Titarenko toys with this romanticism in this series. Some images—like the surreptitiously potent “Bell Tower,” a shot of a canal as night seems to fall and a bell tower in the background, the interior of its cupola brightly lit up like a sparkler held aloft in the night sky—reinforce Venice’s picturesque currency, capturing images of it today that feel as if the city’s visual beauty hasn’t changed for centuries. In images such as “San Marco Flooded,” Titarenko turns his impeccable eye on the sea’s slow rise, showing an area of the piazza under a sheet of water that coats its stones like glass.

All of these images reveal layer after layer of subtle details that move the eye around their compositions, lending each a musical sense of orchestral narrative which is sometimes filled with cheeky ennui. “San Marco, Couple Kissing” is a 16-by-16 square shot of the cathedral as seen from across the piazza. An ornery sea of gray sky swims above it. Pedestrians and pigeons are out-of-focus smears running across the composition’s foreground like an impudent hunk of pigment Francis Bacon curses across a painting with a palette knife. And after roving around the image for a few minutes, the eyes finally arrive upon a white couple in shorts standing side by side with their arms around each other, heads turned, lips touching, the titular stars of this private movie-still, dwarfed by restless motion in this historic place that may one day be underwater.

Dennis Lee Mitchell displays a different kind of mastery over his medium in his 12 mostly untitled smoke-on-paper pieces in Smoke Drawings, the companion solo show at Grimaldis. These lovely, abstract works are created by using a torch to apply smoke soot directly to paper, and the use of heat as a creative catalyst, as well as the organic tenor of the imagery itself, seems to have grown out of Mitchell’s work using ceramics to create sculpture reminiscent of trees, branches, and twigs.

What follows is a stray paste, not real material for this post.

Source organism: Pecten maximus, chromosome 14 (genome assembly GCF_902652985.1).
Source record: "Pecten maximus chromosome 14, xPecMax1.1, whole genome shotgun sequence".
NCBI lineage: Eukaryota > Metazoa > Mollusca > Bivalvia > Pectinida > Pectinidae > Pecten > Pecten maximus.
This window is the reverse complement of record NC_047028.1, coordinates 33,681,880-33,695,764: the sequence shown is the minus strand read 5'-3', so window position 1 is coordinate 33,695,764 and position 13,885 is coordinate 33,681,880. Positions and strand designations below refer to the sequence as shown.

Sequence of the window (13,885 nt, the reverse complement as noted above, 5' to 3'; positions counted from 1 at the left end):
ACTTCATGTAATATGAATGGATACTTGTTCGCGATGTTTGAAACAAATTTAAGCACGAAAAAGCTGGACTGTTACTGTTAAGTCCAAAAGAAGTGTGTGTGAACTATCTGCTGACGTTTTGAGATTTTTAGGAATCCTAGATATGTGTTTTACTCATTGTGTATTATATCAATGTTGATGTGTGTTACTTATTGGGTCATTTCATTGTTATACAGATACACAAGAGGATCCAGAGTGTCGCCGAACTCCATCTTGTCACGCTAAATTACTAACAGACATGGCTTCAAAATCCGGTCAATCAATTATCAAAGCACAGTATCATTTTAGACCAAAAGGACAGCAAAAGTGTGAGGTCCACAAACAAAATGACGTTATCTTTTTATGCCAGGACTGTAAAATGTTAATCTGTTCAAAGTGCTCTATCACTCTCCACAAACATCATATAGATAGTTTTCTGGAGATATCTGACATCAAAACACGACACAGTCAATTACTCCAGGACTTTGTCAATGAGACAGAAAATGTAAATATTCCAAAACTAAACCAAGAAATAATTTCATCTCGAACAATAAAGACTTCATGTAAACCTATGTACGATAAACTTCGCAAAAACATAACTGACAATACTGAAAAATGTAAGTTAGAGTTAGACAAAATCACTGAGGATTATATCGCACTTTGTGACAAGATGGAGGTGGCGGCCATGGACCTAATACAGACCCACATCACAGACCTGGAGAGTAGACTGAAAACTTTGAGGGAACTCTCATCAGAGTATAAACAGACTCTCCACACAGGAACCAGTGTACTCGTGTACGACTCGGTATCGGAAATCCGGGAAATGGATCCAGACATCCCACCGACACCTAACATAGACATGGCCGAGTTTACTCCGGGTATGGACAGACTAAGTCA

Smoke and burning as a medium can produce some really cool visuals—recall Otto Piene’s smoke and burning drawings or, more recently, Andrew Bennett’s ritualistic incendiary canvases that turned out like intoxicating Op paintings—to which Mitchell adds a certain lyricism. These works (most are a series of almost wavelike motions or circular designs) fall somewhere between abstract elegy and landscape majesty, the novelty of the smoke medium maturing into a resonant beauty. Mitchell is able to apply the soot in varying amounts, resulting in inconsistencies in intensity, stray dots like pigments scattering from a brush’s bristles, and the surface itself often recalling a lithograph. They’re quietly seductive, the mind often finding naturalist suggestions in the smoke’s play on the paper: a flurry black marks suggesting a murder of crows, a series of converging curves almost forming a body’s curves, a deeply black feeling like a dispatch from deep space.

And then there’s “Them,” the one of two titled pieces here. It’s the one that looks more like a watercolor—or at least a piece of water-damaged paper. Mitchell goes extremely subtle, creating two amoebic shapes that barely overlap in one section of the composition, and at a few instances along the abstract shapes edges, the smoke seems to singe the page, resulting in that color of a used cigarette-filter’s end, all to familiar to any pack-a-day huffer. That hue—let’s call it carcinogenic brown—is one of the more unpleasant colors around. And Mitchell finds a way to make it something almost soothing in his alchemy of controlled fire.